Dr. Oz's Webcast Transcript
Dr. Oz: And I remember saying to myself, "What an idiot I am. How could I have operated on this guy? How could I have let him talk me into this?" But once you're in there, you're partners for life. You're just not going to part. So we worked on him and worked on him and worked on him. After a couple—we finally got him out of the operating room and he bled and bled and he finally awakened. After all this. And I went to talk to him about what had gone on and he said, "I felt like I was an ether. Like I was floating around. And I looked up, and I could see a light. And I knew that if I lost sight of the light, I'd be dead."
Dr. Oz: "So I just kept pushing myself in this thick soup that I was in toward the light so I could stay under it. And then finally it came to me, and I woke up."
Dr. Oz: And that guy is still alive.
Dr. Oz: He's still alive.
Oprah: Aren't you glad you said yes?
Dr. Oz: I'm glad he forced me to.
Oprah: Yeah. That's what we're talking about. Knowing yourself and knowing your body and pushing, pushing, pushing. Even for you. So Debbie from Woodland, Washington, is on the phone. Debbie, hi. Isn't that a story?
Debbie: Hi, Oprah. Hi, Dr. Oz.
Dr. Oz: How are you Debbie?
Debbie: Great. Great. I live in a sun-deprived part of the country. I like to use a tanning bed about twice a month even though I've heard lots of negative things about them. I also take a vitamin D supplement along with my multivitamin. So Dr. Oz, am I getting any vitamin D. from using a tanning bed? I feel better. My skin looks better. And I even sleep better when I use it.
Dr. Oz: You do get vitamin D from some of the tanning beds. They don't all secret the same wavelength. But the reputable ones do give you vitamin D. I'm concerned about damage to the skin from constant use of tanning salons. That's one of the reasons I don't push people to go out there and do it. Natural sun by far is the best way of solving your vitamin D deficiency, and I know in some parts of the country it's cold, but whenever it's warm enough to go outside, try to get 15 minutes of direct sunlight. If you're dark-skinned, Oprah, someone your color needs more like an hour of sunlight.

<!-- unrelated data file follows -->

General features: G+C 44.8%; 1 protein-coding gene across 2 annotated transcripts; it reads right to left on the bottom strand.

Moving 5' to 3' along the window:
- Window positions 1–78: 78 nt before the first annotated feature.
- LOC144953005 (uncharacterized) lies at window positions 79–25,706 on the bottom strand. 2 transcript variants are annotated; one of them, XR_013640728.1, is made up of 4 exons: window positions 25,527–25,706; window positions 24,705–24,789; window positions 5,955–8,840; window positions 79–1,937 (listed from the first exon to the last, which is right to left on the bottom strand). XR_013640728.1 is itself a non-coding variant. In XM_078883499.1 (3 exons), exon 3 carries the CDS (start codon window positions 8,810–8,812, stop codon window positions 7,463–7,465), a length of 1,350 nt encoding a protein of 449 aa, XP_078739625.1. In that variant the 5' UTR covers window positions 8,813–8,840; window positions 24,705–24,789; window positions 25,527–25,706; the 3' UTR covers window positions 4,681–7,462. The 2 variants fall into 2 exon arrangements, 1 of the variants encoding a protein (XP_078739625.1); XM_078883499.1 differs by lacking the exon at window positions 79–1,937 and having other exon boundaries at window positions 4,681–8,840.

Oprah: Without sunscreen.
Dr. Oz: Without sunscreen.
Dr. Oz: So put sunscreen on your face and your hands because that's where aging shows, but the rest of your body needs to be able to see it, especially in the summer months.
Oprah: But how is it getting it through your clothes? Because I'm not out there in a bikini.
Dr. Oz: No, no, you need to expose your chest and your back and your—
Oprah: Oh, really.
Dr. Oz: Those big surface areas. It's critical.
Oprah: I've been doing it wrong all this time. I've been fully clothed, all my sweats on, but I'm in the sun.
Dr. Oz: But you know our ancestors, someone your color never lived here. Oprah—
Oprah: That is for damn sure. Let me tell you. (Laughter.)
Dr. Oz: But, you know, the thing about it is if you look across all human species.
Oprah: That's right.
Dr. Oz: Within five years of your tribe moving to Chicago.
Dr. Oz: They changed color. They looked like me. And vice versa. Our species began to change skin color because skin color—
Oprah: As they moved across—
Dr. Oz: Absolutely. The whole battle is about vitamin D and folic acid. The whole battle is balancing because too much sun wipes out folic acid but gives you vitamin D, which, by the way, is an important hormone. And not enough sun depletes vitamin D and you get a lot of folic acid, but who cares because you're getting cancer and autoimmune diseases from the vitamin D. So the one exception are the Eskimos, the Inuit, because they get their vitamin D from their food.
Dr. Oz: They eat fish liver.
Oprah: I can tell because when I got off the plane in Africa the other day, I mean it was like Africa hot. The sun is like so intense.
Dr. Oz: No vitamin D deficiency there.
Oprah: Yeah, no vitamin D deficiency there.
Dr. Oz: I want to finish real quick with probiotics.
Dr. Oz: Because we're going to get a hundred calls about this if we don't because we got off on the medicine.
Dr. Oz: Real quickly, the issue with the bacteria in your gut is if you're taking antibiotics, if the bacteria aren't growing correctly in your intestinal system, then you get the wrong bacteria, which overwhelm the good bacteria. And that's what it looks like. This image shows that those little coral reef–looking structures are the lining of your intestine. Those big railroad cars, those spheres, those tubes, those are actually the bacteria, the good bacteria, the lactobacilli so historically we would eat yogurt and kefir and all these fermented foods?